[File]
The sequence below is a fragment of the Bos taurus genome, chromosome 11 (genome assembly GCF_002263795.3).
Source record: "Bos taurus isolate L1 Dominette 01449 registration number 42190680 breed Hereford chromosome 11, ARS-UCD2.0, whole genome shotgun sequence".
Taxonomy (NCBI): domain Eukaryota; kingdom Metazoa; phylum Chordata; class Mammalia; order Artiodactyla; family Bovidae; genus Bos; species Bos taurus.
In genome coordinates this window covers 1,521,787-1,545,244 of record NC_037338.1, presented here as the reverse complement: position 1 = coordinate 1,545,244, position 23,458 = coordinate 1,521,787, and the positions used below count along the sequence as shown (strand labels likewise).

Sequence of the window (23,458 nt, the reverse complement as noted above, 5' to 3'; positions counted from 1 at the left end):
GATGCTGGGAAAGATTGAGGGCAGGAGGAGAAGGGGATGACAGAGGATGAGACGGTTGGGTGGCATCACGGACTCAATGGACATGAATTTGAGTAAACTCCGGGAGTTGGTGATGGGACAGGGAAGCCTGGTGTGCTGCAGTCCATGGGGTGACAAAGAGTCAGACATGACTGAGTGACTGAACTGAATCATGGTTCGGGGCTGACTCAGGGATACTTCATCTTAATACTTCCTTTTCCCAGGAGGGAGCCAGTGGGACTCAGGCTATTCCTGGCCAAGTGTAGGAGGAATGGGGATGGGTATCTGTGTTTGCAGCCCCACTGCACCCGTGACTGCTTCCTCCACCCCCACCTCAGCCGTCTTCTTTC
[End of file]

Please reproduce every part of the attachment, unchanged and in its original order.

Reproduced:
The sequence below is a fragment of the Bos taurus genome, chromosome 11 (genome assembly GCF_002263795.3).
Source record: "Bos taurus isolate L1 Dominette 01449 registration number 42190680 breed Hereford chromosome 11, ARS-UCD2.0, whole genome shotgun sequence".
Taxonomy (NCBI): domain Eukaryota; kingdom Metazoa; phylum Chordata; class Mammalia; order Artiodactyla; family Bovidae; genus Bos; species Bos taurus.
In genome coordinates this window covers 1,521,787-1,545,244 of record NC_037338.1, presented here as the reverse complement: position 1 = coordinate 1,545,244, position 23,458 = coordinate 1,521,787, and the positions used below count along the sequence as shown (strand labels likewise).

Sequence of the window (23,458 nt, the reverse complement as noted above, 5' to 3'; positions counted from 1 at the left end):
GATGCTGGGAAAGATTGAGGGCAGGAGGAGAAGGGGATGACAGAGGATGAGACGGTTGGGTGGCATCACGGACTCAATGGACATGAATTTGAGTAAACTCCGGGAGTTGGTGATGGGACAGGGAAGCCTGGTGTGCTGCAGTCCATGGGGTGACAAAGAGTCAGACATGACTGAGTGACTGAACTGAATCATGGTTCGGGGCTGACTCAGGGATACTTCATCTTAATACTTCCTTTTCCCAGGAGGGAGCCAGTGGGACTCAGGCTATTCCTGGCCAAGTGTAGGAGGAATGGGGATGGGTATCTGTGTTTGCAGCCCCACTGCACCCGTGACTGCTTCCTCCACCCCCACCTCAGCCGTCTTCTTTC